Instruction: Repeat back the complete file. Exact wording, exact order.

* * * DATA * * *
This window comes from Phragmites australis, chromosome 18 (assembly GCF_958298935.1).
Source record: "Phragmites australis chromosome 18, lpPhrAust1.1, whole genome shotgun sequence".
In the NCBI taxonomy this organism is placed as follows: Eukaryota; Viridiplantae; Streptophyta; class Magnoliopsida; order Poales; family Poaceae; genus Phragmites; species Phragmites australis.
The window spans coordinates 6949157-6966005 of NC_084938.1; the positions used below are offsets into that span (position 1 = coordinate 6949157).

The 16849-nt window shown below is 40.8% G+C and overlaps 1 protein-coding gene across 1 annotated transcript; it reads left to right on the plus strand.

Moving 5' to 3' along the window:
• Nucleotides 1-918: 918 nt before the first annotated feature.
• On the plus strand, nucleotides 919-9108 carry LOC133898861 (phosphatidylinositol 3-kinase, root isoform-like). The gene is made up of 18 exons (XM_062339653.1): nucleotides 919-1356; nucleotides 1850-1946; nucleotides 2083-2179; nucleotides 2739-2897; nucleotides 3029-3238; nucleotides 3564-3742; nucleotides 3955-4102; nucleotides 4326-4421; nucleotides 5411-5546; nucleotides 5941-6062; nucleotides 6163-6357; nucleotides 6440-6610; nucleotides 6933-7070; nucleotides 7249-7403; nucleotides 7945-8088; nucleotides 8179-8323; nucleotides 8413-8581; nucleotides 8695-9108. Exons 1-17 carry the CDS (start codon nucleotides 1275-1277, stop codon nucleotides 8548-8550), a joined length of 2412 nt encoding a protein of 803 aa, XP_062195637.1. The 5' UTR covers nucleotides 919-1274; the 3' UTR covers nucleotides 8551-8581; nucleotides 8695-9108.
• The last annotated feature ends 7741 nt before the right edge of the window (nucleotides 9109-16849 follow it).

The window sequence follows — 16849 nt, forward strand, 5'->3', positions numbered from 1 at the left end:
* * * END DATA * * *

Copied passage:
This window comes from Phragmites australis, chromosome 18 (assembly GCF_958298935.1).
Source record: "Phragmites australis chromosome 18, lpPhrAust1.1, whole genome shotgun sequence".
In the NCBI taxonomy this organism is placed as follows: Eukaryota; Viridiplantae; Streptophyta; class Magnoliopsida; order Poales; family Poaceae; genus Phragmites; species Phragmites australis.
The window spans coordinates 6949157-6966005 of NC_084938.1; the positions used below are offsets into that span (position 1 = coordinate 6949157).

The 16849-nt window shown below is 40.8% G+C and overlaps 1 protein-coding gene across 1 annotated transcript; it reads left to right on the plus strand.

Moving 5' to 3' along the window:
• Nucleotides 1-918: 918 nt before the first annotated feature.
• On the plus strand, nucleotides 919-9108 carry LOC133898861 (phosphatidylinositol 3-kinase, root isoform-like). The gene is made up of 18 exons (XM_062339653.1): nucleotides 919-1356; nucleotides 1850-1946; nucleotides 2083-2179; nucleotides 2739-2897; nucleotides 3029-3238; nucleotides 3564-3742; nucleotides 3955-4102; nucleotides 4326-4421; nucleotides 5411-5546; nucleotides 5941-6062; nucleotides 6163-6357; nucleotides 6440-6610; nucleotides 6933-7070; nucleotides 7249-7403; nucleotides 7945-8088; nucleotides 8179-8323; nucleotides 8413-8581; nucleotides 8695-9108. Exons 1-17 carry the CDS (start codon nucleotides 1275-1277, stop codon nucleotides 8548-8550), a joined length of 2412 nt encoding a protein of 803 aa, XP_062195637.1. The 5' UTR covers nucleotides 919-1274; the 3' UTR covers nucleotides 8551-8581; nucleotides 8695-9108.
• The last annotated feature ends 7741 nt before the right edge of the window (nucleotides 9109-16849 follow it).

The window sequence follows — 16849 nt, forward strand, 5'->3', positions numbered from 1 at the left end: